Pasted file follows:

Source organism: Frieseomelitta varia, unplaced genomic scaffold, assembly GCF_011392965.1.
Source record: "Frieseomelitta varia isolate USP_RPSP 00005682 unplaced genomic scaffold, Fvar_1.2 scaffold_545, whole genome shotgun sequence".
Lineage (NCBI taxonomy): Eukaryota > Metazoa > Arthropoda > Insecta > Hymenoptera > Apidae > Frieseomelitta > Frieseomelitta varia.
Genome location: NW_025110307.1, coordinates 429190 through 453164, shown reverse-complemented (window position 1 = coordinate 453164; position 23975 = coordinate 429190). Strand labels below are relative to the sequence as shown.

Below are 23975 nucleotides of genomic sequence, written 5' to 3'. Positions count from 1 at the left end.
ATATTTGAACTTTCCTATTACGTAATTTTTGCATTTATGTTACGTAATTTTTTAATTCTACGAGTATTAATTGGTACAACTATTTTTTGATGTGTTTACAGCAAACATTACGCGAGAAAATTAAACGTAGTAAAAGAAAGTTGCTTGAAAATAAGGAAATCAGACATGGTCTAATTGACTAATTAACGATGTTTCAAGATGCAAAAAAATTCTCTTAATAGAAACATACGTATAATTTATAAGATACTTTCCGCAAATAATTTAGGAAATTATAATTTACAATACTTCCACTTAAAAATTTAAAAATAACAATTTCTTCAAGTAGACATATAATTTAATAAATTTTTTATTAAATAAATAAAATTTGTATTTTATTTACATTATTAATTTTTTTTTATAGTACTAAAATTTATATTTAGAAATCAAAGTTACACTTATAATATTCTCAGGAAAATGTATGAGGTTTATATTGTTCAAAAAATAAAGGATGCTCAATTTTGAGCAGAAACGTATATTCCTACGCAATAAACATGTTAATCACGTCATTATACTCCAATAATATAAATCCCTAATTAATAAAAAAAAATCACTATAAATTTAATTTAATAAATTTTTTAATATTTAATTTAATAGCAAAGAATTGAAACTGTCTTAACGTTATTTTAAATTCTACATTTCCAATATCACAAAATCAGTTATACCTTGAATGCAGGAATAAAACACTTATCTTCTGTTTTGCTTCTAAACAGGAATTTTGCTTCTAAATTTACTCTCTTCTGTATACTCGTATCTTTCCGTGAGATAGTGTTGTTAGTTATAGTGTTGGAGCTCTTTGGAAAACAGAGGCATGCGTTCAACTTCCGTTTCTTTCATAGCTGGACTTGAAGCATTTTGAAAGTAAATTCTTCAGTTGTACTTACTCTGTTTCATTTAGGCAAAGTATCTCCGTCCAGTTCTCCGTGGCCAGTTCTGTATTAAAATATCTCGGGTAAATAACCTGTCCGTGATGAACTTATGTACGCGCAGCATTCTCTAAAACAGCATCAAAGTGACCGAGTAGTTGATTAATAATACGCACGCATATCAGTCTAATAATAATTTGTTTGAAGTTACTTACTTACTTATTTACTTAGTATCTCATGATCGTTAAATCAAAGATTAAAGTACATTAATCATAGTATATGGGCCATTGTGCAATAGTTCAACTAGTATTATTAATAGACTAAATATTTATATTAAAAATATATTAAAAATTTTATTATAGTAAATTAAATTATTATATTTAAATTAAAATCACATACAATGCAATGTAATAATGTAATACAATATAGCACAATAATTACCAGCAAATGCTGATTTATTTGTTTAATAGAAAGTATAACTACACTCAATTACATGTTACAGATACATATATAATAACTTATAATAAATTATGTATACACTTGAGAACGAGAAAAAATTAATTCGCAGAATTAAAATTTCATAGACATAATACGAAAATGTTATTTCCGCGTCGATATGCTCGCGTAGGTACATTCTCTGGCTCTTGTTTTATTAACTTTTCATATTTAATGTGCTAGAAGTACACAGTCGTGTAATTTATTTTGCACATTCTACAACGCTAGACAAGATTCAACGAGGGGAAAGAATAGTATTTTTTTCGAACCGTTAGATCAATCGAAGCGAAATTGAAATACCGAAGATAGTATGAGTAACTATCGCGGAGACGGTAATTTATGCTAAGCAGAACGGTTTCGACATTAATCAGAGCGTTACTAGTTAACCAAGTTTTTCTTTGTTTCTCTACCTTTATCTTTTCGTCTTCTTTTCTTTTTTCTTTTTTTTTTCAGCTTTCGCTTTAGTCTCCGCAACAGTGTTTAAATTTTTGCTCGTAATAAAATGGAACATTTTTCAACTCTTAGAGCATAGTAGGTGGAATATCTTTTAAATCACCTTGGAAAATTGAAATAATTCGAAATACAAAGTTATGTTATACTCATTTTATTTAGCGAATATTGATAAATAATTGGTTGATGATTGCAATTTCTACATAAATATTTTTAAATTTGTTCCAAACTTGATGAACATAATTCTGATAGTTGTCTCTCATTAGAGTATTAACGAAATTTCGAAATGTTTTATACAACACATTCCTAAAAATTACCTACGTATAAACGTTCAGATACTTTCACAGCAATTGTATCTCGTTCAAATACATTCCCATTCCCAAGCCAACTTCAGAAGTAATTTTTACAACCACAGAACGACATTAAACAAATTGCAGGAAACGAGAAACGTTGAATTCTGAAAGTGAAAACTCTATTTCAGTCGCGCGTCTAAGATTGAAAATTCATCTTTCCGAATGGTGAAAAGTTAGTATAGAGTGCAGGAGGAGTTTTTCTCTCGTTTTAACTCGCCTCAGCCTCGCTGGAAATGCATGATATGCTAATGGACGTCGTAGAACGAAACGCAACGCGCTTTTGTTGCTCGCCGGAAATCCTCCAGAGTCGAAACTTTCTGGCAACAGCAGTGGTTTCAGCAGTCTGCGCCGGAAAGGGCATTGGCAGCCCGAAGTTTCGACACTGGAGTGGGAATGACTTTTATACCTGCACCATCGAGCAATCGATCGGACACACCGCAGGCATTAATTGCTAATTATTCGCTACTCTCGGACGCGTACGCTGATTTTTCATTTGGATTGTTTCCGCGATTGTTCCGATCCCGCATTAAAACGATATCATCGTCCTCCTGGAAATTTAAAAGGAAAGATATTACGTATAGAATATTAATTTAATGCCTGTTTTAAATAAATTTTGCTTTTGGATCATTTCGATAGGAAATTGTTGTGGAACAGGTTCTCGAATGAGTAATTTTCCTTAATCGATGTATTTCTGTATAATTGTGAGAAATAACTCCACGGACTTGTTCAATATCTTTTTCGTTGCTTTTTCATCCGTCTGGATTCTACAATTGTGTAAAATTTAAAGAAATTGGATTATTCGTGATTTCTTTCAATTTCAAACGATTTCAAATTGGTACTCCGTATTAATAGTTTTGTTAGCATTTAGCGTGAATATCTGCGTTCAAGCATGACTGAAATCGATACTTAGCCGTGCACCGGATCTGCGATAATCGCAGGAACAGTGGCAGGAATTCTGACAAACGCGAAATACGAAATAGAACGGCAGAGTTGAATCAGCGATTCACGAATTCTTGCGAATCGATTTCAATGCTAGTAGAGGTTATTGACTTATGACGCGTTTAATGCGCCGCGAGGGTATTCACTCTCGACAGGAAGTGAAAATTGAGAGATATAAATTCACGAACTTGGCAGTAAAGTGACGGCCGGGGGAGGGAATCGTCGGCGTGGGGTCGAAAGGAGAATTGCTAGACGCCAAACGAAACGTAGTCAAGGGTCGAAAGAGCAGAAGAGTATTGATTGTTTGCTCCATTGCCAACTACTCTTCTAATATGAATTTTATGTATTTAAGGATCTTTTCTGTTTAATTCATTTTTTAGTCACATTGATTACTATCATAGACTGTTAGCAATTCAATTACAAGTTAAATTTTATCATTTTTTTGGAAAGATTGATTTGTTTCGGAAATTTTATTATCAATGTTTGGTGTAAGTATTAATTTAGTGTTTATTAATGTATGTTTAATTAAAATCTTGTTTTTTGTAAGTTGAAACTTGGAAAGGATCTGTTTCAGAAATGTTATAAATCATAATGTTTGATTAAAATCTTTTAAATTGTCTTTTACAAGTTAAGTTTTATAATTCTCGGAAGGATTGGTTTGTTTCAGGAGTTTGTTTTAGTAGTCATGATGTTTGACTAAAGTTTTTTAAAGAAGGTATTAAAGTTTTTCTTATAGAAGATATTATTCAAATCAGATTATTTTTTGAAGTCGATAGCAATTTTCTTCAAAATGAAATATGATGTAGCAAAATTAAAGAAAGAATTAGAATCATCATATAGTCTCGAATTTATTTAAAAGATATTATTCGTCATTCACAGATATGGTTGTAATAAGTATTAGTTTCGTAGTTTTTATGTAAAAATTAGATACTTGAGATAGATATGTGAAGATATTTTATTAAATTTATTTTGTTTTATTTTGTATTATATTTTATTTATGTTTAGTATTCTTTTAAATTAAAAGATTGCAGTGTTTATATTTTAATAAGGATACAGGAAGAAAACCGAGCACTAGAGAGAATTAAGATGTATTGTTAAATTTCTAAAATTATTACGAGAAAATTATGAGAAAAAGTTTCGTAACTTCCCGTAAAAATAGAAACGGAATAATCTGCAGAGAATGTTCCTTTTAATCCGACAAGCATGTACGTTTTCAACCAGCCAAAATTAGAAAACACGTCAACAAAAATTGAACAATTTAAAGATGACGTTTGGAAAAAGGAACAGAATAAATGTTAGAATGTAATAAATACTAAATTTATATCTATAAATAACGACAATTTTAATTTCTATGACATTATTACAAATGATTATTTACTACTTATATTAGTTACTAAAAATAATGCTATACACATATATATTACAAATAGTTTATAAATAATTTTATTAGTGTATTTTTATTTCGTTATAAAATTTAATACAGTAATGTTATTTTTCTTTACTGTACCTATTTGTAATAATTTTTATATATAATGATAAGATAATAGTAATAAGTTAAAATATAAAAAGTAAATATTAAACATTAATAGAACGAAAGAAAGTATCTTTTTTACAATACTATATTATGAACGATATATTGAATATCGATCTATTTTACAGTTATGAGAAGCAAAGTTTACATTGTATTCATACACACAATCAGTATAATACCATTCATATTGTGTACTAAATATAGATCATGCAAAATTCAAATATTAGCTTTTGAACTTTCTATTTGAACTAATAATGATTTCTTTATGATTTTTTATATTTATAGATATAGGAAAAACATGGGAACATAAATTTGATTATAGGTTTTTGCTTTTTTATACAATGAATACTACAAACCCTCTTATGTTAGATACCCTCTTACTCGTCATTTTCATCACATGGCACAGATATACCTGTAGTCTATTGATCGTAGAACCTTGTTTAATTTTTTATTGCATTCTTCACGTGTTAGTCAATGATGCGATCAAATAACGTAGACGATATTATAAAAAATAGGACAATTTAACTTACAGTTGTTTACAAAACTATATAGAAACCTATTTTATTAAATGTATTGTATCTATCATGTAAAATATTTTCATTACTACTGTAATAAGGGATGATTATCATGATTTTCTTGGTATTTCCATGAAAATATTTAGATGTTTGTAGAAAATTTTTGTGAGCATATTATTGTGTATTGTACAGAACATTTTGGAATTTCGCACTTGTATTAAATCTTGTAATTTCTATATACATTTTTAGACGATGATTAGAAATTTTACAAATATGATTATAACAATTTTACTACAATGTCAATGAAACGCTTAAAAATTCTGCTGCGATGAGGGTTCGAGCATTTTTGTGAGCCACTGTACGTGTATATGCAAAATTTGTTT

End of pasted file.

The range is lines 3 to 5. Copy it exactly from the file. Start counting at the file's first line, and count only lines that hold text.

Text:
Lineage (NCBI taxonomy): Eukaryota > Metazoa > Arthropoda > Insecta > Hymenoptera > Apidae > Frieseomelitta > Frieseomelitta varia.
Genome location: NW_025110307.1, coordinates 429190 through 453164, shown reverse-complemented (window position 1 = coordinate 453164; position 23975 = coordinate 429190). Strand labels below are relative to the sequence as shown.

Below are 23975 nucleotides of genomic sequence, written 5' to 3'. Positions count from 1 at the left end.